The receiver negotiates K and Hs with the sender. The receiver includes a hash_buffer which stores a window of hashes and a pointer HI which points to the beginning of a current window. The receiver first sets the first entry in the hash buffer as the hash seed Hs, fills the hash_buffer with the first N hashes by computing the first N hashes, sets the pointer HI to 0, and sets a last_hash to the hash_buffer[N-1]. For each packet received, the receiver extracts the hash from the packet and sets H to the extracted hash, determines the position in the window which matches H. If the hash H is not matched, I is invalid and the packet is discarded. If authentication with SRTP fails, the packet is discarded.
If the hash matches, the hash_buffer[I] is replaced with hash(last_hash,K). If I was at the beginning of the window, then the window is slid forward by one place.
Although the above examples refer to VoIP media streams, the method according to the present invention is applicable to authentication of any sequenced message stream. It also provides for one-time pads that can be used for lightweight encryption.
Thus, while there have shown and described and pointed out fundamental novel features of the invention as applied to a preferred embodiment thereof, it will be understood that various omissions and substitutions and changes in the form and details of the devices illustrated, and in their operation, may be made by those skilled in the art without departing from the spirit of the invention. For example, it is expressly intended that all combinations of those elements and/or method steps which perform substantially the same function in substantially the same way to achieve the same results are within the scope of the invention. Moreover, it should be recognized that structures and/or elements and/or method steps shown and/or described in connection with any disclosed form or embodiment of the invention may be incorporated in any other disclosed or described or suggested form or embodiment as a general matter of design choice. It is the intention, therefore, to be limited only as indicated by the scope of the claims appended hereto.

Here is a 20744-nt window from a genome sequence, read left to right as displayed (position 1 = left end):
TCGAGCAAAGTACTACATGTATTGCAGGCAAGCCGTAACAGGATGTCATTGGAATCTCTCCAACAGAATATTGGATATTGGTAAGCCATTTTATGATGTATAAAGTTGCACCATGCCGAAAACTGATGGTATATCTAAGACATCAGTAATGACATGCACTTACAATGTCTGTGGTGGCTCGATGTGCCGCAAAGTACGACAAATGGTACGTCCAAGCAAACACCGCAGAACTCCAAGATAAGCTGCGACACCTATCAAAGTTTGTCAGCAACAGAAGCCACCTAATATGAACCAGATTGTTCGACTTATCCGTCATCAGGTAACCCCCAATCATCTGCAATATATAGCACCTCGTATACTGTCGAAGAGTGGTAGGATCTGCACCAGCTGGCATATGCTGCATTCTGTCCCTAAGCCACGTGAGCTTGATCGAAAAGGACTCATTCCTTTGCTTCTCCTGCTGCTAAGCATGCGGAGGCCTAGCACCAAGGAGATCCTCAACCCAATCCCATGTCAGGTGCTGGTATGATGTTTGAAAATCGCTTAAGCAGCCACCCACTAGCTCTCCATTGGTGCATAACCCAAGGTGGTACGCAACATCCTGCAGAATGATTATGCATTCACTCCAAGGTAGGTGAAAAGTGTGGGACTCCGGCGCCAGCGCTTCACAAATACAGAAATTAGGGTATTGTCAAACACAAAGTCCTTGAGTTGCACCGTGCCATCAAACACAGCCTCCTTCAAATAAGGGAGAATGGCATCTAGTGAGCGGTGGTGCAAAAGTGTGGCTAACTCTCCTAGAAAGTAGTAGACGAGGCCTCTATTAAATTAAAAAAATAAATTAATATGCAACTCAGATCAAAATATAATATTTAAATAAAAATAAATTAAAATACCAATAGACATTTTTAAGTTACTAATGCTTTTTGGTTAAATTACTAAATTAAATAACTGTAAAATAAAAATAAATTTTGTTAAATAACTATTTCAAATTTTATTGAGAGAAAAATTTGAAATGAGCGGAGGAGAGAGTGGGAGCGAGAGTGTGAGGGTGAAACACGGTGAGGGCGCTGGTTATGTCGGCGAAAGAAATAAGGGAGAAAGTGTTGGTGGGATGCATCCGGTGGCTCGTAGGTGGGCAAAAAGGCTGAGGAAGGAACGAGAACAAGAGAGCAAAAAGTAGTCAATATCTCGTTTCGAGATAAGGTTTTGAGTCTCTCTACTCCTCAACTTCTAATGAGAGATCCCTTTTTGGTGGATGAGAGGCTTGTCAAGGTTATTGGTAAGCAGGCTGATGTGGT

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|US7852783 *||Dec 7, 2006||Dec 14, 2010||Cisco Technology, Inc.||Identify a secure end-to-end voice call|
|US8195949 *||Feb 29, 2008||Jun 5, 2012||Red Hat, Inc.||Mechanism for generating message sequence order numbers|
|US8200970 *||Apr 30, 2009||Jun 12, 2012||Samsung Electronics Co., Ltd||Method and apparatus for preventing replay attack in wireless network environment|
|US8204480 *||Oct 1, 2010||Jun 19, 2012||Viasat, Inc.||Method and apparatus for secured access|
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|US8848551 *||Nov 2, 2010||Sep 30, 2014||Cisco Technology, Inc.||Identify a secure end-to-end voice call|
|US9113499||May 31, 2013||Aug 18, 2015||Viasat, Inc.||Multiple domain smartphone|
|US20090300354 *||Apr 30, 2009||Dec 3, 2009||Samsung Electronics Co., Ltd.||Method and apparatus for preventing replay attack in wireless network environment|
|US20110044326 *||Feb 24, 2011||Cisco Technology, Inc.||Identify a secure end-to-end voice call|
|WO2009100259A2 *||Feb 5, 2009||Aug 13, 2009||David Lee Erickson||Methods and systems for shortened hash authentication and implicit session key agreement|
|Cooperative Classification||H04L9/3236, H04L2209/805, H04L2209/20, H04L9/12|
|European Classification||H04L9/12, H04L9/32L|
|Mar 30, 2006||AS||Assignment|
Owner name: AVAYA TECHNOLOGY LLC, NEW JERSEY
Free format text: ASSIGNMENT OF ASSIGNORS INTEREST;ASSIGNORS:ADHIKARI, AKSHAY;GARG, SACHIN;KISHNAKUMAR, ANJUR S.;AND OTHERS;REEL/FRAME:017719/0172
Effective date: 20060329
|Nov 27, 2007||AS||Assignment|
Owner name: CITIBANK, N.A., AS ADMINISTRATIVE AGENT,NEW YORK
Free format text: SECURITY AGREEMENT;ASSIGNORS:AVAYA, INC.;AVAYA TECHNOLOGY LLC;OCTEL COMMUNICATIONS LLC;AND OTHERS;REEL/FRAME:020156/0149
Effective date: 20071026
|Nov 28, 2007||AS||Assignment|
Owner name: CITICORP USA, INC., AS ADMINISTRATIVE AGENT,NEW YO
Free format text: SECURITY AGREEMENT;ASSIGNORS:AVAYA, INC.;AVAYA TECHNOLOGY LLC;OCTEL COMMUNICATIONS LLC;AND OTHERS;REEL/FRAME:020166/0705
Effective date: 20071026
|Jun 26, 2008||AS||Assignment|
Owner name: AVAYA INC,NEW JERSEY
Free format text: REASSIGNMENT;ASSIGNOR:AVAYA TECHNOLOGY LLC;REEL/FRAME:021156/0689
Effective date: 20080625
|Feb 22, 2011||AS||Assignment|
Owner name: BANK OF NEW YORK MELLON TRUST, NA, AS NOTES COLLAT
Free format text: SECURITY AGREEMENT;ASSIGNOR:AVAYA INC., A DELAWARE CORPORATION;REEL/FRAME:025863/0535
Effective date: 20110211